My love of Spanish wines continues.Today it is Vinsacro Cosecha (Valsacro) another wine from the Rioja region, and another must try.

Cosecha, (I had to look it up) means to harvest, gather or cultivate. So taking it from there, you get the idea that this wine is a gathering of grapes, cultivated and harvested, then brought together, to form this outstanding art to drink. Yes, I think of wine as an art form. Just like food is an art, or the ability to do so, food and wine are the final product of artists-hence artisans.

This purple colored wine is aged in oak for 16 months.  A blend of Tempranillo, Grenache and Mazuelo.

The nose has a wonderful fresh bouquet featuring violets, roses, hints of cedar and tobacco.

On the tongue the wine confuses you with so many different flavors bouncing throughout. Juicy, may be an overused term… but it does describe the feel of this wine in the mouth. Dark cherry, plum, blackberry, that cedar again.  Spice notes; pepper and cinnamon produce a medium finish. There are tannins but not too over productive to drink alone, though it would go great with cheese or roast.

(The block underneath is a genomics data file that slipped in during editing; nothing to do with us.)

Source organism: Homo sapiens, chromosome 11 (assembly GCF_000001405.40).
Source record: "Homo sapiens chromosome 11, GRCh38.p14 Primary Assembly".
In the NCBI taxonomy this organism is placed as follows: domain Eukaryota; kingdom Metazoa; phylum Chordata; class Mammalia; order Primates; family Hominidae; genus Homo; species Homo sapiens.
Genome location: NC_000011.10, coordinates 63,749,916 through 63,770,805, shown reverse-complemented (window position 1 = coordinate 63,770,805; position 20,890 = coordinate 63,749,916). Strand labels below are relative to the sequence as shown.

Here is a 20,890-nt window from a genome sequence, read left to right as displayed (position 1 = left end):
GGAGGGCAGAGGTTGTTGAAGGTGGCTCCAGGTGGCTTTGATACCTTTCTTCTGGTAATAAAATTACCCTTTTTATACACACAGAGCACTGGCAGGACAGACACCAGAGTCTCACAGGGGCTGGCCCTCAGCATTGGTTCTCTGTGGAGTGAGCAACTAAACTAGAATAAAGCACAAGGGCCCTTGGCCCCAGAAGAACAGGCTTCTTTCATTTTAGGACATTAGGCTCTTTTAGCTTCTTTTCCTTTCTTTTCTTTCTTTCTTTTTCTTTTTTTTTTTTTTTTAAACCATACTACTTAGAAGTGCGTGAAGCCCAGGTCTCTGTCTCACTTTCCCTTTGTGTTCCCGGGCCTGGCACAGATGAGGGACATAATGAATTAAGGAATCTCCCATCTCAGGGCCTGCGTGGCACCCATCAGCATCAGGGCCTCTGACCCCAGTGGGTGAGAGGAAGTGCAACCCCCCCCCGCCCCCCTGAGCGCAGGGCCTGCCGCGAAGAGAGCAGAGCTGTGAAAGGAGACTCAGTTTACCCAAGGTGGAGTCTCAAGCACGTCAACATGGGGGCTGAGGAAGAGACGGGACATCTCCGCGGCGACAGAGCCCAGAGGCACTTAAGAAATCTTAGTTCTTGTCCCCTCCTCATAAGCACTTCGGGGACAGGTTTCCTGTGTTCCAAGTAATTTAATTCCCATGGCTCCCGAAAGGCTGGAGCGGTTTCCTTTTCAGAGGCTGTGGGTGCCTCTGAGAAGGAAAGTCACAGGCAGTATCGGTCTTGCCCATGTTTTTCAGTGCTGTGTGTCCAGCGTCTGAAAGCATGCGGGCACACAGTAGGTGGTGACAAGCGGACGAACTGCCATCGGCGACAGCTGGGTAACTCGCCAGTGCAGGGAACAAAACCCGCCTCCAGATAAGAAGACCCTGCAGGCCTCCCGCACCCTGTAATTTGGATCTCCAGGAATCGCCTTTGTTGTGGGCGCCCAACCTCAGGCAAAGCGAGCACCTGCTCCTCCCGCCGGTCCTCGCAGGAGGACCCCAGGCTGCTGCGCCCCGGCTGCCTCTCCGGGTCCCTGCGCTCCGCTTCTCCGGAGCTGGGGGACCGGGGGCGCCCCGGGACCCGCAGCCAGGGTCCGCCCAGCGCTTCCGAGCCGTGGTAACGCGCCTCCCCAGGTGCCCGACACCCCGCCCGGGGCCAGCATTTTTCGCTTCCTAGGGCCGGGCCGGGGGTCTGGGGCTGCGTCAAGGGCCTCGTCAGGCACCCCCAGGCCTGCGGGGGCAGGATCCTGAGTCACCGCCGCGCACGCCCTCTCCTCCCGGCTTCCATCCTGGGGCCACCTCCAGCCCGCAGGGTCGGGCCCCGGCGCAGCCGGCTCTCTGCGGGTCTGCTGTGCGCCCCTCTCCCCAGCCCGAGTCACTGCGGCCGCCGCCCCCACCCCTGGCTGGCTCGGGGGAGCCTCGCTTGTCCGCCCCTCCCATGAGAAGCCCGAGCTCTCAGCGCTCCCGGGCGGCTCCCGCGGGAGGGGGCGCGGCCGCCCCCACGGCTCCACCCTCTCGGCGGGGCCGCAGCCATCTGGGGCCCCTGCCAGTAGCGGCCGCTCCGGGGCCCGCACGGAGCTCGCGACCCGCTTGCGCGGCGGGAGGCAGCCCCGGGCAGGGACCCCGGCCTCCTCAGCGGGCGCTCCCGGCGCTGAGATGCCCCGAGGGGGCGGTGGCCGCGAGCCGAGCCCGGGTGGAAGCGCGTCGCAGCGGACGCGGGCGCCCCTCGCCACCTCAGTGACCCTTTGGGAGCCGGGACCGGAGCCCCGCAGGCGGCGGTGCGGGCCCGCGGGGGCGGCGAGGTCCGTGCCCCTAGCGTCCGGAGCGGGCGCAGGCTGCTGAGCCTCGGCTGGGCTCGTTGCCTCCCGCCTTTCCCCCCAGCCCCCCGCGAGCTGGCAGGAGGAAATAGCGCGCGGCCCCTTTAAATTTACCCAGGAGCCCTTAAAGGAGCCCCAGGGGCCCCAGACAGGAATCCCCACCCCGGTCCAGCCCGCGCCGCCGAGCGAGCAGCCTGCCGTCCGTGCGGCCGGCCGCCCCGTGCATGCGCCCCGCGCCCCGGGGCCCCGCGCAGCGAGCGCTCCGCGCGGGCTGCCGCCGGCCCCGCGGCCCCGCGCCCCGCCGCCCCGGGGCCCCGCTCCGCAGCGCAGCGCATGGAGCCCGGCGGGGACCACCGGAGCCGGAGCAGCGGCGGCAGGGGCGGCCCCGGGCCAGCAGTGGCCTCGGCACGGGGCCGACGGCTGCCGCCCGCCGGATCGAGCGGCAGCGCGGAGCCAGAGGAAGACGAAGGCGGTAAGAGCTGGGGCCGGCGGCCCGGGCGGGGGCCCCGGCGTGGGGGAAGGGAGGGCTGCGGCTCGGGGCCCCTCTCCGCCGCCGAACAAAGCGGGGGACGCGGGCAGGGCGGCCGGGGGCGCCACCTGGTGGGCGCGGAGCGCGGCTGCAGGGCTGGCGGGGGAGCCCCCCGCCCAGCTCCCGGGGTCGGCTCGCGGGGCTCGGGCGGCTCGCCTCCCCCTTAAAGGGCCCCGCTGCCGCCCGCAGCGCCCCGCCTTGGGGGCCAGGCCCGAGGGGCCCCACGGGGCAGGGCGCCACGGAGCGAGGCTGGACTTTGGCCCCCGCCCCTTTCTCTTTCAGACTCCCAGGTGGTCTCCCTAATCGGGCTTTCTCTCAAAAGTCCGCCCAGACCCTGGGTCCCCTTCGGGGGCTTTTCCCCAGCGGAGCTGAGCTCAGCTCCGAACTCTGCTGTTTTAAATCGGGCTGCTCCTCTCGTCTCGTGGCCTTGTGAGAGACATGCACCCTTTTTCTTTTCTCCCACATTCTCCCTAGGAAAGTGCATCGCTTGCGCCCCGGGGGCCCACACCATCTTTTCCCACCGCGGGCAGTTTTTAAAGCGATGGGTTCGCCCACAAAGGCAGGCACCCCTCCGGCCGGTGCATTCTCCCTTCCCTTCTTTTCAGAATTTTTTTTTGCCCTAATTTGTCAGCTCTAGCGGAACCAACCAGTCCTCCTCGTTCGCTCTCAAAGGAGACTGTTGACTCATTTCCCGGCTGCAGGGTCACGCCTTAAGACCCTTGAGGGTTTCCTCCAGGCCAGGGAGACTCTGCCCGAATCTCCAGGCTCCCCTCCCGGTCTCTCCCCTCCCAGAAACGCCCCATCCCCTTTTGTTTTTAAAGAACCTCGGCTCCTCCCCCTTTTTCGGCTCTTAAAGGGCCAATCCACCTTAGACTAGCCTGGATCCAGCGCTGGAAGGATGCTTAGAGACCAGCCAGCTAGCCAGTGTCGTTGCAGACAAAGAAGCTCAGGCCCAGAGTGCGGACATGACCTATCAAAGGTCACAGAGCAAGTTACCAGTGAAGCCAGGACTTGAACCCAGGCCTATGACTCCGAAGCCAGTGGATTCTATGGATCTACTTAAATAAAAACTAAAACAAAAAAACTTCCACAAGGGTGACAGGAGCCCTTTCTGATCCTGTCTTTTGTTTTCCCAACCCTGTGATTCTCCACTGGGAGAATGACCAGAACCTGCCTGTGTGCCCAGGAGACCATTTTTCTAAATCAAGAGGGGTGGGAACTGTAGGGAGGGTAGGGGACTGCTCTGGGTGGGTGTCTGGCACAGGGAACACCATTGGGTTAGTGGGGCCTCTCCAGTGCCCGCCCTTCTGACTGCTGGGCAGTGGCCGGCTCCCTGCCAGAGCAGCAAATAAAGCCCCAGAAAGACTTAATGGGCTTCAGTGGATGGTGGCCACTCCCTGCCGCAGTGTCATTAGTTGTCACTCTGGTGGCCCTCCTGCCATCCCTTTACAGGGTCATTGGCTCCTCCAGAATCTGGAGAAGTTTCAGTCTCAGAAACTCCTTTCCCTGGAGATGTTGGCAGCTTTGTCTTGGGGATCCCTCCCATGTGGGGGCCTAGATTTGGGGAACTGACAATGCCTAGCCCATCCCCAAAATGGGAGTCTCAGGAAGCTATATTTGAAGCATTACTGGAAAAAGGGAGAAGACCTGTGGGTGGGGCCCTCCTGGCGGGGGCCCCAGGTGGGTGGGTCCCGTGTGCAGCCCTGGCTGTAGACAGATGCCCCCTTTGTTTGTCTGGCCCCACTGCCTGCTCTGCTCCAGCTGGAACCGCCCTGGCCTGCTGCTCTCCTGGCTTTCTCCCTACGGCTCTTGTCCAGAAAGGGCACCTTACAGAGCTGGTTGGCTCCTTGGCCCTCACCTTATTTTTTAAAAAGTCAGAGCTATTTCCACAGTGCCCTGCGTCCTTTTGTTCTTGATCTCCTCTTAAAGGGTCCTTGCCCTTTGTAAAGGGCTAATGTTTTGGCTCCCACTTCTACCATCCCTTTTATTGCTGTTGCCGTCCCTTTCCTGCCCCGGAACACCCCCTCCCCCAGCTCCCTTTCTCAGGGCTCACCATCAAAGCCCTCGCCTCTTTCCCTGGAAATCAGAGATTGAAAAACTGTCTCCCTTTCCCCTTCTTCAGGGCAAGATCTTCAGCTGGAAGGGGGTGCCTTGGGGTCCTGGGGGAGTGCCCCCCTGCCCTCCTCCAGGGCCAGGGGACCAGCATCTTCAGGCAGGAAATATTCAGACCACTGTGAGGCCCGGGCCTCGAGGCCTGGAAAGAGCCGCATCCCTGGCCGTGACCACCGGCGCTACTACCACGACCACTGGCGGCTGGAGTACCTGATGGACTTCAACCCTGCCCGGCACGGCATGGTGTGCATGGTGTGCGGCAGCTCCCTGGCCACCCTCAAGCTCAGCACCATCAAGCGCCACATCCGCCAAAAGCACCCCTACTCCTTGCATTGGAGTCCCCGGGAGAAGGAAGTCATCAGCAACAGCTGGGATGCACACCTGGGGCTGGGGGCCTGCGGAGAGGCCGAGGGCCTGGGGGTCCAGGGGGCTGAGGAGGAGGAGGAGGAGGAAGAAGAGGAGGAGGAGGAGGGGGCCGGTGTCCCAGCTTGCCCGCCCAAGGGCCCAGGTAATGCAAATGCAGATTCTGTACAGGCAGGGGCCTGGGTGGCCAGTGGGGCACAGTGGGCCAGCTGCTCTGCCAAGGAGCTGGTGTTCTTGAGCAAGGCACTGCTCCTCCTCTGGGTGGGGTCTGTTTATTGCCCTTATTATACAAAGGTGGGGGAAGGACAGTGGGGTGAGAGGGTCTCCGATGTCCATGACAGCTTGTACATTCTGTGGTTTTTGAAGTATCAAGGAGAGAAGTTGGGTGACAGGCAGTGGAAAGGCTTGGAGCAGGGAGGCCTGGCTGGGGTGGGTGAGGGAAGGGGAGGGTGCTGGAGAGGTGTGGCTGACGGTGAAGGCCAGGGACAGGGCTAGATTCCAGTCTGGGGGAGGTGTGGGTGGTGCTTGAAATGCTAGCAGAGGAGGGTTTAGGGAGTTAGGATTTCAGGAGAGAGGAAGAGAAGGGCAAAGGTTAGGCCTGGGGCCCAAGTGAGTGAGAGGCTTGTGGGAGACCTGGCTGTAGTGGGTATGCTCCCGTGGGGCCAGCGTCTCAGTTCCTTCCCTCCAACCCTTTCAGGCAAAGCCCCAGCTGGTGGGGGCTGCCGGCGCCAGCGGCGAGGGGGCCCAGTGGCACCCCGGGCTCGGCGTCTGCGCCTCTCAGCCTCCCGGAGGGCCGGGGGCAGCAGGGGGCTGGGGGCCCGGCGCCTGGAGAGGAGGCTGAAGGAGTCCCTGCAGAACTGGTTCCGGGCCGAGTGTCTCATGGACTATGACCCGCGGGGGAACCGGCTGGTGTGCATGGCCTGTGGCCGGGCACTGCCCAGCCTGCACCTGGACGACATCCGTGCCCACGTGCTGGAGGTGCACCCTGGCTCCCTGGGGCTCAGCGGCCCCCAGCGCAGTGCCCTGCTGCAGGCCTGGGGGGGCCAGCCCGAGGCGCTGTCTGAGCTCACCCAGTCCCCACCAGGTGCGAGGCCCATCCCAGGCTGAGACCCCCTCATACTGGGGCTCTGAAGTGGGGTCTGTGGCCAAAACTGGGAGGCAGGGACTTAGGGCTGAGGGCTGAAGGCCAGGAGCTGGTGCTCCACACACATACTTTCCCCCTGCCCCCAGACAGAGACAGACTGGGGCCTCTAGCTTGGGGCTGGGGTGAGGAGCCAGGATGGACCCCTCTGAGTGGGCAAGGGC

The wine is easy drinking, friendly, approachable, call it what you want…it is very good. Structured and elegant – more of a medium body stand alone. Definitely a wine that could lay for awhile.

Enjoy $$

Vinsacro, Rioja 2011
Vinsacro, Rioja 2011

The man of LaMancha, Don Quixote tilting at windmills.  Why is it that as I get older I find fewer people, even my own age who do not understand the reference?

I have a LOVE of Spanish wines.  The past decade has seen the quality of these wines take ginormous leaps forward.

This great little Tempranillo is spectacular.  Tempranillo is the most widely used grape in this region, and then more so over in Portugal.

The nose on this is just wonderful.  Fruit aromas and floral notes abound.  The ruby red color glows like a gem in a crown.

Pouring the wine into my mouth I am automatically hit with the richness that goes with that crown.  Currant, blackberry, spices that linger for an eternity.  The quivering in my tastebuds excites me, my mouth is begging for more.  The taste explosions remind me of the popper candies from when I was a kid.  Oh the joyride.  The sweet succulent tannins that come at the end are a result of 14 months in French oak.

This Don Quixote needs no Sancho to back it, go after all the windmills you want this one wins.

Enjoy

Smooth, rich, elegant.and a pretty bottle too
Smooth, rich, elegant.and a pretty bottle too